HEARTBREAKING was all I could think about as I listened to the news reporter. I do not remember all the details since it happened some time ago, but I vividly retain the feelings I had back then while seeing a picture of the family car before tragedy struck. The mom and dad were driving in the car with their children when they got caught in a flash flood due to the heavy storms experienced in their area. As the car started to float off the road and head towards the river, the parents were trying to gather up the kids to get them out. Here is where my memory is a little fuzzy; the car was starting to sink and the father found himself in one of the worst scenarios possible. Two kids still remained in the car as more of it was sinking below the surface. He had to dive underwater and work at releasing the children from their car seats, I believe. Frantically he had to return to the surface for air and swim back down to the vehicle. Unfortunately he was only able to save one of the 2 kids. I cannot imagine the feelings of guilt the dad must have suffered; it had to be a life altering experience that would not be easy to reconcile.     THERE are many times where one has to make a decision that will not bring the best outcome. I have made many decisions that if I could do all over again, I would have chosen a different path. What is that saying people use in these types of situations, hindsight is 20/20? The phrase I tend to use is, “If I knew then what I know now…” Maybe there is some truth to that saying about, “with age comes wisdom.” No matter how old the father was in this horror mystery movie, I do not think any of his decisions were easy.     WITH unknown terrors lurking out their door a father, mother and their son seal themselves up inside of their house. Their daily routine would be disrupted when there was a pounding at their door. Starring Joel Edgerton (Loving, The Gift) as Paul, Carmen Ejogo (Selma, Alien: Covenant) as Sarah, Kelvin Harrison Jr. (The Birth of a Nation, Mudbound) as Travis, Christopher Abbott (A Most Violent Year, Martha Marcy May Marlene) as Will and Riley Keough (The Runaways, American Honey) as Kim; this story was more of a psychological thriller to me. The viewers never really saw the terror that was being afflicted across the land. I thought the script started off well enough in building up the tension, assisted with the able acting from the cast. Visually this film had a natural darkness to it, literally and figuratively; things were kept simple from the dialog to the sets. One could really get a feel for what this family was experiencing. My issue with the script came in the latter part of the movie; I felt confused on where the writer was taking the story. By the end of the film I still had some questions I wish would have been answered; in fact, I would not be surprised if some viewers were left feeling dissatisfied. This picture presented some tough choices for the characters and in turn, could present the viewer with their own dilemma if they were in a similar situation.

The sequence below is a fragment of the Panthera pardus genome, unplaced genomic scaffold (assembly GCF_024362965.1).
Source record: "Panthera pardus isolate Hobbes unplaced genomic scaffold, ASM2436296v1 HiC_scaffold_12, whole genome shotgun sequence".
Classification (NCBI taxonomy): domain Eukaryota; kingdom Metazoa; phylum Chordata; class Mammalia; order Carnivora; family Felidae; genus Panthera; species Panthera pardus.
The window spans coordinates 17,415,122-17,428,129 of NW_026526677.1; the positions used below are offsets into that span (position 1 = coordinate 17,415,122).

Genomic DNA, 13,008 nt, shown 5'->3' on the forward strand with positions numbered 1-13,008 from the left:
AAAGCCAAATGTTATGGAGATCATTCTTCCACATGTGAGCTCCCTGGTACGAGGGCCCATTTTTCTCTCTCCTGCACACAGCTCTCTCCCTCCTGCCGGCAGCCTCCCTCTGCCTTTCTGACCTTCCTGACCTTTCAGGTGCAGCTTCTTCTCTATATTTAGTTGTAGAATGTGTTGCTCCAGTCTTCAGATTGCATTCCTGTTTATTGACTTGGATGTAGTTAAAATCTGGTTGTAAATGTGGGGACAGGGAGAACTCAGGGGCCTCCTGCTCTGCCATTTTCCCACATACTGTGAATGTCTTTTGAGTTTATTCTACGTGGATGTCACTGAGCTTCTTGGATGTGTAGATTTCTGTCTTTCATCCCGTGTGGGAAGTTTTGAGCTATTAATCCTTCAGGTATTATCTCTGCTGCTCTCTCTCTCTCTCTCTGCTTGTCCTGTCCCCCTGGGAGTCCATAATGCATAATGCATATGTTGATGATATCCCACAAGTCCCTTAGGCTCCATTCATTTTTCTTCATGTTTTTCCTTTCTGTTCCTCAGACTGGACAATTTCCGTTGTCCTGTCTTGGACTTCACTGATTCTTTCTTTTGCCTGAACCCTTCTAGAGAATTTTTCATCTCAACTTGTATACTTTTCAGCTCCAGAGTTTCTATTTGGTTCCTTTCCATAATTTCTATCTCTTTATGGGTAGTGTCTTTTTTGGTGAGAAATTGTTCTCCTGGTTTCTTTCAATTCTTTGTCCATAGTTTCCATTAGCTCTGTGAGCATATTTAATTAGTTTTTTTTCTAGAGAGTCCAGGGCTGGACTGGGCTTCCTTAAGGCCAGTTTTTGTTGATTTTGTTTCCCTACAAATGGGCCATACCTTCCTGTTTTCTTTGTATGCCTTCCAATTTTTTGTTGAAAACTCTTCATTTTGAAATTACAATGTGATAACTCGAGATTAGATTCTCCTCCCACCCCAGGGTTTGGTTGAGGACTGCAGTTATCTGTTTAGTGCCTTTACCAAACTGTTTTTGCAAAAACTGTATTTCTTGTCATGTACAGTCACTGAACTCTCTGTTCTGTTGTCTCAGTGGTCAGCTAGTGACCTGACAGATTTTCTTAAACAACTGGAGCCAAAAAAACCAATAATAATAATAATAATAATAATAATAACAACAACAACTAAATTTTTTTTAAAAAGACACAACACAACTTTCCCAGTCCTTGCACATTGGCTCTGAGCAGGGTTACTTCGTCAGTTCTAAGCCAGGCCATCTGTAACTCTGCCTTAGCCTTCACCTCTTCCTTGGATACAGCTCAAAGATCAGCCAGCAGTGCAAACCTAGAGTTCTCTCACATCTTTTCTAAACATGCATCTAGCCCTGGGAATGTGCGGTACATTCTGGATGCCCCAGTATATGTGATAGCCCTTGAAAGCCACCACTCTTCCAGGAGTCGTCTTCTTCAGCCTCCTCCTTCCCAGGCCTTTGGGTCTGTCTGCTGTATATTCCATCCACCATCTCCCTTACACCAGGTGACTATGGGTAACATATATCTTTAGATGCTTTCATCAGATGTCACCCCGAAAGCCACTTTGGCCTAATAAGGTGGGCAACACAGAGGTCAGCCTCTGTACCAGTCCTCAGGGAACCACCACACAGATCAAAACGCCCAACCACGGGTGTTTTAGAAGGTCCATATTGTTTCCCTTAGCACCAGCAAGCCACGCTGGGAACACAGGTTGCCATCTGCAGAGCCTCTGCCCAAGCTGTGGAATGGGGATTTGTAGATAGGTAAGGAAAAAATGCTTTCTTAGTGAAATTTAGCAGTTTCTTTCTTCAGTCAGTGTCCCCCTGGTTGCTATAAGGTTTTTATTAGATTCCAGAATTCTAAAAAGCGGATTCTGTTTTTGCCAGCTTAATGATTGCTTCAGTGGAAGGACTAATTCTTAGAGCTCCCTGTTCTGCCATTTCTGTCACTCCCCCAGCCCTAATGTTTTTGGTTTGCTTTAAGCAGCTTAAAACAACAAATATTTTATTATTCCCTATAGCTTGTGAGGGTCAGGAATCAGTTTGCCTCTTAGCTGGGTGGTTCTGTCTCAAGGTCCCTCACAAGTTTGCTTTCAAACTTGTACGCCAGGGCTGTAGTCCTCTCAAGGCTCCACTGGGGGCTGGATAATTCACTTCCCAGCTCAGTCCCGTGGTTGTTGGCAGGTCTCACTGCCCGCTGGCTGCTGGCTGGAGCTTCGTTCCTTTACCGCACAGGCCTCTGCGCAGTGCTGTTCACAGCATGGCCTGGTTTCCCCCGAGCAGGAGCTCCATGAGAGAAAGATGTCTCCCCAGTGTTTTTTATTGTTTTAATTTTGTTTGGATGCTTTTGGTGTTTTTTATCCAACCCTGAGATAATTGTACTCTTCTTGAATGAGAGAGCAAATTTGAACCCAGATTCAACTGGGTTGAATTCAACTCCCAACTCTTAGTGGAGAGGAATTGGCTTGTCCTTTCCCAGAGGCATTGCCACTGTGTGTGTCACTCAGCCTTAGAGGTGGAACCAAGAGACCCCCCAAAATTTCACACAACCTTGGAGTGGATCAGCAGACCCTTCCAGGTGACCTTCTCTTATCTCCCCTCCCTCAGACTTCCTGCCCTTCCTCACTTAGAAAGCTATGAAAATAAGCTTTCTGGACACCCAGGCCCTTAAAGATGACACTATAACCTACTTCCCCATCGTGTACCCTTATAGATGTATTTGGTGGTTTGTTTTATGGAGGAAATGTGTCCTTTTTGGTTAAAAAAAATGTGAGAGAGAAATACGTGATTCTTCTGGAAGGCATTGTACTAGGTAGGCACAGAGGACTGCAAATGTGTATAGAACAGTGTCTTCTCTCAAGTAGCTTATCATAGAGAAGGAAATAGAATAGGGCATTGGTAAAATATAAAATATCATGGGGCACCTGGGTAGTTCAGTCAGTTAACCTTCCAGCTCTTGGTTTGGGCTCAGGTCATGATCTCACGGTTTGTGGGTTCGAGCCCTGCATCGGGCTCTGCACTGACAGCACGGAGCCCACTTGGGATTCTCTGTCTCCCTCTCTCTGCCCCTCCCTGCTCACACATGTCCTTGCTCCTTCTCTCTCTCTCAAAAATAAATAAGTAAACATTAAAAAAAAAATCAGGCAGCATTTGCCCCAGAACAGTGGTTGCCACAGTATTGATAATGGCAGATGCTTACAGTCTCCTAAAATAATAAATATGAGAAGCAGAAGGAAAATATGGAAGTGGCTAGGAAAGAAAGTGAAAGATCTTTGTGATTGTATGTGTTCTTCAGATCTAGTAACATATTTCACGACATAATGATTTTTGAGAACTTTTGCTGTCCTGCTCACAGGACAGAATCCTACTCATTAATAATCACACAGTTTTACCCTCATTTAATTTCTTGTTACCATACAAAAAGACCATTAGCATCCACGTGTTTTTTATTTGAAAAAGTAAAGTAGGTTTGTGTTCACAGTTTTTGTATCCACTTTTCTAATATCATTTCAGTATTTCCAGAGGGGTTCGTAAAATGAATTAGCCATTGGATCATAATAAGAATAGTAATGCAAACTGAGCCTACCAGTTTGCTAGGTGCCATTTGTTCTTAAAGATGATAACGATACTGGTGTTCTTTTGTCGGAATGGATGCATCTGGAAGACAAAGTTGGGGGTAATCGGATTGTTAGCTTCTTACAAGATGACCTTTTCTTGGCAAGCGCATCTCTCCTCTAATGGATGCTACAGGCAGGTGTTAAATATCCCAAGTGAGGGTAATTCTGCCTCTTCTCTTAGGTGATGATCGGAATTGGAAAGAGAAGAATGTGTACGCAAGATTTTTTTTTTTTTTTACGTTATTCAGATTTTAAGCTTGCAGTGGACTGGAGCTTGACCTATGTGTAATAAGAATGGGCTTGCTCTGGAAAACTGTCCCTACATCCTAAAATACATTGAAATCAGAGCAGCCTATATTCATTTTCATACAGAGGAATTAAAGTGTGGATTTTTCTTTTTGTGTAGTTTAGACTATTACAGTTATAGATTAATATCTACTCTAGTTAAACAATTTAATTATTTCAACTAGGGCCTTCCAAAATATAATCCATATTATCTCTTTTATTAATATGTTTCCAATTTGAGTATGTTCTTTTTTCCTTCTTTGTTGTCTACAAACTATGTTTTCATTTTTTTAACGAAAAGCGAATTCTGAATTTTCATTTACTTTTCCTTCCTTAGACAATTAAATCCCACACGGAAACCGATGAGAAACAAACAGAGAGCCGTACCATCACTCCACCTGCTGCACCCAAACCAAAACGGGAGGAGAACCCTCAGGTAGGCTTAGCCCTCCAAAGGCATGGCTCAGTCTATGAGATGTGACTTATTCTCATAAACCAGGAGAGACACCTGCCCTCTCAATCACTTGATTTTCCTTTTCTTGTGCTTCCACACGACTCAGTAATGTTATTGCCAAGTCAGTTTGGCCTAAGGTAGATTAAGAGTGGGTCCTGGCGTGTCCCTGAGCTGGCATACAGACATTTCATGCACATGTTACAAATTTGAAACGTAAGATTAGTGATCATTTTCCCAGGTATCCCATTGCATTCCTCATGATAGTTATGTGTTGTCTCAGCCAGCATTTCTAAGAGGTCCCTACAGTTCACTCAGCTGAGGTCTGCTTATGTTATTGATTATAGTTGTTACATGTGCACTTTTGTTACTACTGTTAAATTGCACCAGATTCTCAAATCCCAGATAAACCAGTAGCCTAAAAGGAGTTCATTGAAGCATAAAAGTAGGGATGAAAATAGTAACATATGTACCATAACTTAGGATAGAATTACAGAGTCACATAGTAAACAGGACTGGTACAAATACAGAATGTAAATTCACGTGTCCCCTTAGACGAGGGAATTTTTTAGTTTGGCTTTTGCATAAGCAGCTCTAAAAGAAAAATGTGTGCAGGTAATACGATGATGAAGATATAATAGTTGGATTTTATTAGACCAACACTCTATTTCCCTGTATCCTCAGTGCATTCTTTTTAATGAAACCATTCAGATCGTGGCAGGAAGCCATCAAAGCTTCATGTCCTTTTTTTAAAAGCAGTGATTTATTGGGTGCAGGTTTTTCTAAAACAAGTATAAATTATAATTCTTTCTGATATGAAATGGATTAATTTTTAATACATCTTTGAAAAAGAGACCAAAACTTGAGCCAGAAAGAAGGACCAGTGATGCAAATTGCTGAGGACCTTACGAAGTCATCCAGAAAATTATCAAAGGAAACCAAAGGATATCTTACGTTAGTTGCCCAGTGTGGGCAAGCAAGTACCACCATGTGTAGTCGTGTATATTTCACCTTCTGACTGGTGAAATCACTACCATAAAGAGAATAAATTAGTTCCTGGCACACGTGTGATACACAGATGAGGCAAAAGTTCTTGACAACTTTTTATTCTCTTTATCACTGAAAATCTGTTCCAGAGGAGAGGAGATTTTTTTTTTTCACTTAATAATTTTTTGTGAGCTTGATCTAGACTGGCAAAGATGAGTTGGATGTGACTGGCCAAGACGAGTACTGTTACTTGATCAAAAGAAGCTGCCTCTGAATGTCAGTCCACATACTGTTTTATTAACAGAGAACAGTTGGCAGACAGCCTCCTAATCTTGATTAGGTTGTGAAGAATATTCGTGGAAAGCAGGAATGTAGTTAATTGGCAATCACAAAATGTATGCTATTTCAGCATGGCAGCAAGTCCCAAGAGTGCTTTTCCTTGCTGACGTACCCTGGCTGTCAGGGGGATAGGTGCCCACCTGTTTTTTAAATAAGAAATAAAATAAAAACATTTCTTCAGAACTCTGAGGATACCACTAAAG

2 ½ stars        

 

 

Flash Movie Review: James White

It is something many of us avoid talking about with each other. There are a few, the more practical ones, who at least took some steps to prepare for it one day. The thing about it though, is each of us learns about it at a young age and then we forget about it or push it to a far corner of our brain. However, no matter what you do to avoid it, it stays put like an exotic island in the ocean of your soul. The first time I experienced a death it was short and quick; they went into the hospital and died within 24 hours. When the next time came along it was ugly and drawn out. Their body was like a burning candle; it slowly melted away over time as the image of their skeleton became prominent. Because of that experience I pushed any thoughts about my own mortality deep down away from my conscious mind as best as I could. As the years roll by, if we are lucky, the beauty of our youth starts looking like a well-worn frayed, baggy sweater. Friends and family begin talking about what they would like to see happen for their final years. As I said if they are lucky to have lived a full long life. Maybe I should not say this but have you ever noticed how it sometimes takes someone’s early death to make someone else start to have more appreciation for their life? Can one say death is the ultimate reality check?    UNFOCUSED and self-destructive James White, played by Christopher Abbott (Martha Marcy May Marlene, A Most Violent Year), did not know what to do when his mother Gail, played by Cynthia Nixon (5 Flights Up, Sex and the City franchise), had to battle a serious illness. It would be easier to run away. This film festival winning drama was one of the hardest movies I had to sit through in a long time. Not because it was bad or anything like that, it was due to it being so authentic. One had to hand it to both Christopher and Cynthia; their acting was outstanding. Granted the script was geared mostly to their characters; the other actors such as Scott Mescudi (Project X, Need for Speed) as Nick and Makenzie Leigh (The Slap-TV, Gotham-TV) as Jayne were fine but their characters were secondary. I am not sure how the general movie audience will react to this film; it is not the type of movie one leaves and wants to go out for a good time afterward. There were times I actually wished the story would end because I was watching some tough scenes. The theater I was in was utterly silent at the end of the film; everyone quietly filed out. I cannot imagine anyone who sees this film will not be moved in some way. In fact, this movie could certainly make one appreciate their life more.

 

3 1/4 stars